Mayor: Building inspectors need better training, sensitivity to block another Yom Kippur showdown
One year after an emotional incident in which city building inspectors sought to halt Kol Nidrei services for Orthodox worshippers at a Hancock Park service, Mayor Antonio Villaraigosa has followed up with a report with recommendations designed to increase sensitivity and prevent future problems.
The confrontation at the Yavneh Hebrew Academy in the Hancock Park area outraged the Orthodox community and its political supporters.
Triggering the incident was a series of anonymous phone calls from a neighbor of Yavneh, alerting the city Department of Building and Safety (DBS) to a probable violation, on Yom Kippur, of restriction governing the hours that Yavneh could use the facilities.
At 8 p.m., while Rabbi Daniel Korobkin was conducting Kol Nidrei services for some 200 worshippers, two inspectors walked into the lobby and told startled congregants that they had to vacate the premises immediately.
When told that worshippers would leave only if carried out by force, the inspectors left and the services continued.
The roots of the incident lay in a contentious nine-year feud between some residents of the upscale Hancock Park neighborhood and an influx of strict Orthodox families.
Villaraigosa, together with city councilmen, felt the heat from both sides and the mayor asked the law firm of Skadden, Arps, Slate, Meagher & Flom “to independently review, pro bono, the events that occurred on Sept. 21, 2007…and to make recommendations.”
In a letter yesterday (Sept. 23) to DBS general manager Andrew A. Adelman, obtained exclusively by The Journal, Villaraigosa cited 12 findings and recommendations by the law firm and asked for a response by Nov. 7.
In general, the report found that DBS had not singled out the Orthodox community as such, but called for an improved inspection process within DBS, and better communications with the city planning department and with institutions, such as Yavneh, operating with certain restrictions under a conditional use permit.
Specifically, the report recommended continued “awareness seminars” for inspectors at the Museum of Tolerance, supplemented by a “cultural diversity” program, in addition to the following points.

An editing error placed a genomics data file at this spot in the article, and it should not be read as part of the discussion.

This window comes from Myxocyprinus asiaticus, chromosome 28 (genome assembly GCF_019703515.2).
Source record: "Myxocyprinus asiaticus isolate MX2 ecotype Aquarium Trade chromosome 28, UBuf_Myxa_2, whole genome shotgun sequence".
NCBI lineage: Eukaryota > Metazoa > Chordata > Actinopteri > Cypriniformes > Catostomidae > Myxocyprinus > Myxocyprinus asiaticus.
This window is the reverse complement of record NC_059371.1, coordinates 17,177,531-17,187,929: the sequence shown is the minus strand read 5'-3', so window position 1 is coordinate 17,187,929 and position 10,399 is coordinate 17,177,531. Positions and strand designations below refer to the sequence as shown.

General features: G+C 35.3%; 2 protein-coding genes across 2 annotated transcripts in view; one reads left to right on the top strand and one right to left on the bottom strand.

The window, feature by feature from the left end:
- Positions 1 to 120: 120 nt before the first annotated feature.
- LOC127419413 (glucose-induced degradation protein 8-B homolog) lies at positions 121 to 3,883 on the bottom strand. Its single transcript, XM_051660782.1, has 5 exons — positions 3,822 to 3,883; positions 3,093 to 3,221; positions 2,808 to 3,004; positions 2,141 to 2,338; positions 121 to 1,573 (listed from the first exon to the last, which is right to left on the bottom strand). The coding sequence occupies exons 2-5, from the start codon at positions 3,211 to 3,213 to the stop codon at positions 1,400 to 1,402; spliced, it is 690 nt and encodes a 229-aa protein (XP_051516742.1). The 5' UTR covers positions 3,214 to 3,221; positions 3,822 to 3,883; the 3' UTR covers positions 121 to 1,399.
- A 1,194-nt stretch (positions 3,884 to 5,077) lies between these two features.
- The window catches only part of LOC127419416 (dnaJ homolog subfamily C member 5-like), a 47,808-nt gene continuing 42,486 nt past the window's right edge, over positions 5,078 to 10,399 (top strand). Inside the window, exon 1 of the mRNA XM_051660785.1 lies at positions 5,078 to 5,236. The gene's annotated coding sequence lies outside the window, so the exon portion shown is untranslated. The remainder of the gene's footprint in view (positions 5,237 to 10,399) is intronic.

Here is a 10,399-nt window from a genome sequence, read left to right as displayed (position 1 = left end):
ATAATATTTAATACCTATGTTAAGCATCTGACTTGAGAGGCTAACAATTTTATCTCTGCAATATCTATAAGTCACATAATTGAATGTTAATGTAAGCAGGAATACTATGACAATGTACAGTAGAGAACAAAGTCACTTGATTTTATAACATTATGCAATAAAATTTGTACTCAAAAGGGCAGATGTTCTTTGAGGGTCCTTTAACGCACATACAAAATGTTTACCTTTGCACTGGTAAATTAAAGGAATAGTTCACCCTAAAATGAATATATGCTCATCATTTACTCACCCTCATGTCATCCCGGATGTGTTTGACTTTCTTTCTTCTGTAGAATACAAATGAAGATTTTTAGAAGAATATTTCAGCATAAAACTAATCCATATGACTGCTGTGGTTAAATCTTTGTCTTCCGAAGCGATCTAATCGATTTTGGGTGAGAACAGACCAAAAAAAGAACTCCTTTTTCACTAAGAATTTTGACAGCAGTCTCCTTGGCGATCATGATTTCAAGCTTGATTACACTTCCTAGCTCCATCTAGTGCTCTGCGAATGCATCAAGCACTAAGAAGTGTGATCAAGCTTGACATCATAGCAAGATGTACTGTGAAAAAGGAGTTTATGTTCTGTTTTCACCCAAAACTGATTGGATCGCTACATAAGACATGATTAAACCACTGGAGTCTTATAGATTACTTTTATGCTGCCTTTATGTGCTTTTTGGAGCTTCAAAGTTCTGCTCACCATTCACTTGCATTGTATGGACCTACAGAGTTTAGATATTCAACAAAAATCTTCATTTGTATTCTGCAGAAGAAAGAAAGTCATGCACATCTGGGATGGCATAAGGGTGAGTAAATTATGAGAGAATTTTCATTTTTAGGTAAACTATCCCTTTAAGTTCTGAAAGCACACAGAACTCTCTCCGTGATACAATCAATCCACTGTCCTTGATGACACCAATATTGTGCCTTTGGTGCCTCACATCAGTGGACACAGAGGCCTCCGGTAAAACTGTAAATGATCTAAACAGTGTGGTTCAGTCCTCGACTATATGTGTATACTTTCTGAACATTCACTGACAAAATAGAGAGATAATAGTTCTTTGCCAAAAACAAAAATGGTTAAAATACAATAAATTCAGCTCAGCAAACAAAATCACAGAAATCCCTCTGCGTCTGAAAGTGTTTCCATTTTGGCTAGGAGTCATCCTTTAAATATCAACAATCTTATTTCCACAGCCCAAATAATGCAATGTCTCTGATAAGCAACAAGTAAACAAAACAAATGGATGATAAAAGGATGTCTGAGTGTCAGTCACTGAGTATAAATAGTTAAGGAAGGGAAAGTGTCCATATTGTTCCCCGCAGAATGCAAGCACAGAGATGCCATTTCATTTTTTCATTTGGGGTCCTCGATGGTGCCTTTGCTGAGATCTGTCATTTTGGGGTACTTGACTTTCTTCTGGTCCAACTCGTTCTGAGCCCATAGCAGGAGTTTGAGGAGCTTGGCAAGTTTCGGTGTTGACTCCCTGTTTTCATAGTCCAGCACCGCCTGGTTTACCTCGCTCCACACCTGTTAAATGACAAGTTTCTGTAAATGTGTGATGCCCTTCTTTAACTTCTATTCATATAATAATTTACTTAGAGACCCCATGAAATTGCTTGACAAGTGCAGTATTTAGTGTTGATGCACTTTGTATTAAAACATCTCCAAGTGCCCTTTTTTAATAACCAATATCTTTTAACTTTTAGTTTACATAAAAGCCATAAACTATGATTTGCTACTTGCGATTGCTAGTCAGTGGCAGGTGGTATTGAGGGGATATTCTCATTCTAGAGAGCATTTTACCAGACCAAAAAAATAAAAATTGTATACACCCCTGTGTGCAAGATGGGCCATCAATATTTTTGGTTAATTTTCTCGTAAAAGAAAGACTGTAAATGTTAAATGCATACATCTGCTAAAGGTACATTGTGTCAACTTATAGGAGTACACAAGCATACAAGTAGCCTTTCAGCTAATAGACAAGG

Training to avoid conflicts while conducting building inspections.
Review of the policy under which DBS accepts anonymous complaints.
Avoid interrupting cultural or religious events.
Institutions operating under conditional use permits to appoint community liaisons, who would be notified of complaints before city officials take action.
Korobkin, the Yavneh spiritual leader, said he was very pleased with the mayor’s recommendations and that the fault for last year’s incident lay mainly in the way DBS was structured, as well as a certain lack ofsensitivity.
There is no chance that last year’s incident will be repeated, he said. For one, Kol Nidrei falls on a weekday this year, which allows for extended operating hours.
Korobkin also asserted that relations between Yavneh and its neighbors had improved over the last 12 months and that complaints came mainly from a hard core of seven to eight residents.
But future relations between Yavneh and the Hancock Park Homeowners Association, which includes a fair number of Jewish families, will bear watching.
No spokesperson for the homeowners was immediately available, but in the past they have persistently accused Yavneh of violating the terms of its conditional use permit and have initiated a number of court actions.
Although Yavneh is not located within his district, City Councilman Jack Weiss has been a vocal champion of the religious school.
He said that in the dispute, “justice is on the side of Yavneh – it’s not even close.”